Religious Trauma Syndrome is a frequently used term among ex-pats of the church. As time has moved forward, RTS became a part of my own identity post-church. This syndrome is interchangeable with the term Post-Traumatic Church Disorder, coined by Reba Riley in the book of the same name.
When unpacking a former life in the church, those leaving have many questions and frameworks to unpack from the smaller issues of “can I take birth control” to larger issues of “is there a god?”
I will be pulling source material from HERE for this post.
Causes of Religious Trauma Syndrome:
Authoritarianism coupled with toxic theology which is received and reinforced at church, school, and home results in:
• Suppression of normal child development – cognitive, social, emotional, moral stages are arrested
• Damage to normal thinking and feeling abilities -information is limited and controlled; dysfunctional beliefs taught; independent thinking condemned; feelings condemned
• External locus of control – knowledge is revealed, not discovered; hierarchy of authority enforced; self not a reliable or good source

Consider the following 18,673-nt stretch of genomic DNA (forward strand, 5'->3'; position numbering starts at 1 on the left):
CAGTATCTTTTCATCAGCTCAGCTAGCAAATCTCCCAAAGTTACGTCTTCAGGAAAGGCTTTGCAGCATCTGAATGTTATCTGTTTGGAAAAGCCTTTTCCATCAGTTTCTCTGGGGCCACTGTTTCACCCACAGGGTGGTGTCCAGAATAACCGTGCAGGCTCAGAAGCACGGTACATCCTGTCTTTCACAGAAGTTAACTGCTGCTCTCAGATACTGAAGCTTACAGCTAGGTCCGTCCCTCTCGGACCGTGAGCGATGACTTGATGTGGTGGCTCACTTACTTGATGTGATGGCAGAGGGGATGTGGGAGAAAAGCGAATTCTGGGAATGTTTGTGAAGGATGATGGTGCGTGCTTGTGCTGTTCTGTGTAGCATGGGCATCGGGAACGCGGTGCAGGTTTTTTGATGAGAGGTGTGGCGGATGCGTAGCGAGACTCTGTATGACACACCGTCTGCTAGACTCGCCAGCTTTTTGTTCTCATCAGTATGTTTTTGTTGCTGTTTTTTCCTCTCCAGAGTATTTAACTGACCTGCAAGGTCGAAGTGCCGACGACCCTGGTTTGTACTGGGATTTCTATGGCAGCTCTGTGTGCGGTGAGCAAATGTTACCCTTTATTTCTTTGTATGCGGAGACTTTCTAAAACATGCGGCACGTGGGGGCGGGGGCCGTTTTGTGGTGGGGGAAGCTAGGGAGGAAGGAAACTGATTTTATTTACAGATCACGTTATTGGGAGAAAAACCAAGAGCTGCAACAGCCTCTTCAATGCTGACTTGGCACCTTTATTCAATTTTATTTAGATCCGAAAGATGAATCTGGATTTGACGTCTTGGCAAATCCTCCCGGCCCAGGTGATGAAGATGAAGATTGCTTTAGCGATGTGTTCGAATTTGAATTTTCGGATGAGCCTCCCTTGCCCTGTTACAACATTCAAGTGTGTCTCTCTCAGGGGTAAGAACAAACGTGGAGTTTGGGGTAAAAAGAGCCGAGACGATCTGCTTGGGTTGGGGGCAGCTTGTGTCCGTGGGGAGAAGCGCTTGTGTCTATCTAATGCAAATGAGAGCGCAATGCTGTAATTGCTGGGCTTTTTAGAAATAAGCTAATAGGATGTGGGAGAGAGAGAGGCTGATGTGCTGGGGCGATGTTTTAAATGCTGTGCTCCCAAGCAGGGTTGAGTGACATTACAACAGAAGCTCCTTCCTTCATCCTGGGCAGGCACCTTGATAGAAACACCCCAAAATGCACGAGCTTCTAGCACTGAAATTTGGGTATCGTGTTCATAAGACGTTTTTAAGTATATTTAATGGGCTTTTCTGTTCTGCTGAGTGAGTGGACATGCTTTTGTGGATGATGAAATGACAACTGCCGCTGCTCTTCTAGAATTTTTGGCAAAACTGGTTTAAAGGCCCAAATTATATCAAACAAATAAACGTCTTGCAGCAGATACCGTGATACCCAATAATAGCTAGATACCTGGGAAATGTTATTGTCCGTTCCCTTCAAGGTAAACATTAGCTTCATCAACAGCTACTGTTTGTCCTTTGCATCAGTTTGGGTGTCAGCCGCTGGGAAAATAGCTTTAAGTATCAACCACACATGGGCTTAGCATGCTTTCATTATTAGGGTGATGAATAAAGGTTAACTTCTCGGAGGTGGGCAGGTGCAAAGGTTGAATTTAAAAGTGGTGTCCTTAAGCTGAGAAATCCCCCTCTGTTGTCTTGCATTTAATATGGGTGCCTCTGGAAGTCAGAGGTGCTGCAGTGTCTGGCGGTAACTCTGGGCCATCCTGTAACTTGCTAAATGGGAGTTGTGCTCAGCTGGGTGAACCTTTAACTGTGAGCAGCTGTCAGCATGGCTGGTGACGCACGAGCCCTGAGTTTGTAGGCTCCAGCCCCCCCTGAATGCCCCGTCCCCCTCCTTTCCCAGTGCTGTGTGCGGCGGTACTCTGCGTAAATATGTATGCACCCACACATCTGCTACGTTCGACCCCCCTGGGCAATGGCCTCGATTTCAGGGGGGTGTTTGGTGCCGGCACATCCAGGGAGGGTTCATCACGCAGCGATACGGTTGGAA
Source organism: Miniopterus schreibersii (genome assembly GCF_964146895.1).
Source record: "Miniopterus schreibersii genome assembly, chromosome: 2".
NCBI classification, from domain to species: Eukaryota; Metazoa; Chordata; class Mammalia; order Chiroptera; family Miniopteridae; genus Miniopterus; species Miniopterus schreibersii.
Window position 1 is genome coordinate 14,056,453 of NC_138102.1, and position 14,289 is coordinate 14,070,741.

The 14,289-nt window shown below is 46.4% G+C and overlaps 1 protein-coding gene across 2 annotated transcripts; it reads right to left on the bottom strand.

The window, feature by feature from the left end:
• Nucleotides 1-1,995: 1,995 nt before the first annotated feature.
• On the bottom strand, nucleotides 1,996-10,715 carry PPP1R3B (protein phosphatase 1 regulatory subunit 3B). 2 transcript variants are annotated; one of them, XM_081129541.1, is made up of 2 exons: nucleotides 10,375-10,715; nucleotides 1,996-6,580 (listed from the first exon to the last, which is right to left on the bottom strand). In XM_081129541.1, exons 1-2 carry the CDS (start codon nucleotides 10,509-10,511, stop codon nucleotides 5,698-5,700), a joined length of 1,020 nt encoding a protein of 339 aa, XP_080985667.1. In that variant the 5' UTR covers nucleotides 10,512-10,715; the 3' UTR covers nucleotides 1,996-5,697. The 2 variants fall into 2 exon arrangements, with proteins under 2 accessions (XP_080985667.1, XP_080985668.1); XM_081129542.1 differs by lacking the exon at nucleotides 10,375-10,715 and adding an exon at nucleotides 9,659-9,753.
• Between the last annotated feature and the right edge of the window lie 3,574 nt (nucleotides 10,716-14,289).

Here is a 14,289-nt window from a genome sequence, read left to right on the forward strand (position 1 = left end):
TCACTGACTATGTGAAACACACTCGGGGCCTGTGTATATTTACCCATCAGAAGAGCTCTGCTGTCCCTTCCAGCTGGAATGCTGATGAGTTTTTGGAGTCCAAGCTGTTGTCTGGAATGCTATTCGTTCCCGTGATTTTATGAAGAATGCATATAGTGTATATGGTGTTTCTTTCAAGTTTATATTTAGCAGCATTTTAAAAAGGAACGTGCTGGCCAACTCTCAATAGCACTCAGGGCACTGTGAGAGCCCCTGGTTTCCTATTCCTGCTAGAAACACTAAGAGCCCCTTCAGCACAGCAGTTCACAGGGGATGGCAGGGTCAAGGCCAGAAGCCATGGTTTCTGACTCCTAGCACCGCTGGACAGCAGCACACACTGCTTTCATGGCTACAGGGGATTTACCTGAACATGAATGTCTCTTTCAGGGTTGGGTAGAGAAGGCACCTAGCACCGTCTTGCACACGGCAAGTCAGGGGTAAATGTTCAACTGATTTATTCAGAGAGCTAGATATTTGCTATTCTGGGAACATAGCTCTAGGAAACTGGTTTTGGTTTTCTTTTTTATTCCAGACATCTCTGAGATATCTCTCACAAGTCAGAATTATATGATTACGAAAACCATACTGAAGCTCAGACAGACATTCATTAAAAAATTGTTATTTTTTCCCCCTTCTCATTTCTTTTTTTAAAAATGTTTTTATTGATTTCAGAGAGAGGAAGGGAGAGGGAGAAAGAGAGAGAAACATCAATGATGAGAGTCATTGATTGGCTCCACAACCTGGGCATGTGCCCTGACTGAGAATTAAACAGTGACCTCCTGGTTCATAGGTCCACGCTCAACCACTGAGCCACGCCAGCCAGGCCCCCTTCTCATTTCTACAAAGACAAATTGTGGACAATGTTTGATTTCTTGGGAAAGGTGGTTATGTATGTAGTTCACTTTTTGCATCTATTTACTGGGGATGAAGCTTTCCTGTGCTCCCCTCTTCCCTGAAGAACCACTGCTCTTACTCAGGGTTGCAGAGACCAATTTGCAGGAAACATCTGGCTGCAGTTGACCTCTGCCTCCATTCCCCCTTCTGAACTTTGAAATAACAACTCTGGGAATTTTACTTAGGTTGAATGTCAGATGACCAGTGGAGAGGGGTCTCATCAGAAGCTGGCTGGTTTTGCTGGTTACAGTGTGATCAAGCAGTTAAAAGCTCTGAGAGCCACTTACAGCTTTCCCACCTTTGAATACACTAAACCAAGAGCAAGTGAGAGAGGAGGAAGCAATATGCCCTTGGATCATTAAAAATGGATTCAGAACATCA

• Physical and sexual abuse – patriarchal power; unhealthy sexual views; punishment used as for discipline
(From the source above)
Let’s start with a few premises.
- The church should be a safe place for vulnerable populations to be. (Youth, Homeless, Women, the Abused, etc.)
- The word of god (in this case, the Bible) should be used as a tool to better people’s lives.
- The people of the church (employees, volunteers, workers) should be safe to be around and work to edify the members safely.
So, let’s unpack how RTS might occur. I am speaking from the view of a youth/young adult, as that is where my RTS stems from.
Lack of Oversight
It frequently surprised me as a youth worker, how little involvement parents had with the youth ministry. Many of the youth in our care were from vulnerable families (impoverished, single parent or abusive.) They were often dropped off early, and picked up late, trusting the church to manage their care for the evening. (Which alone is not an unreasonable expectation.) I rarely saw parental involvement regarding the teaching the pastors were giving at weekly youth nights, or on Sundays.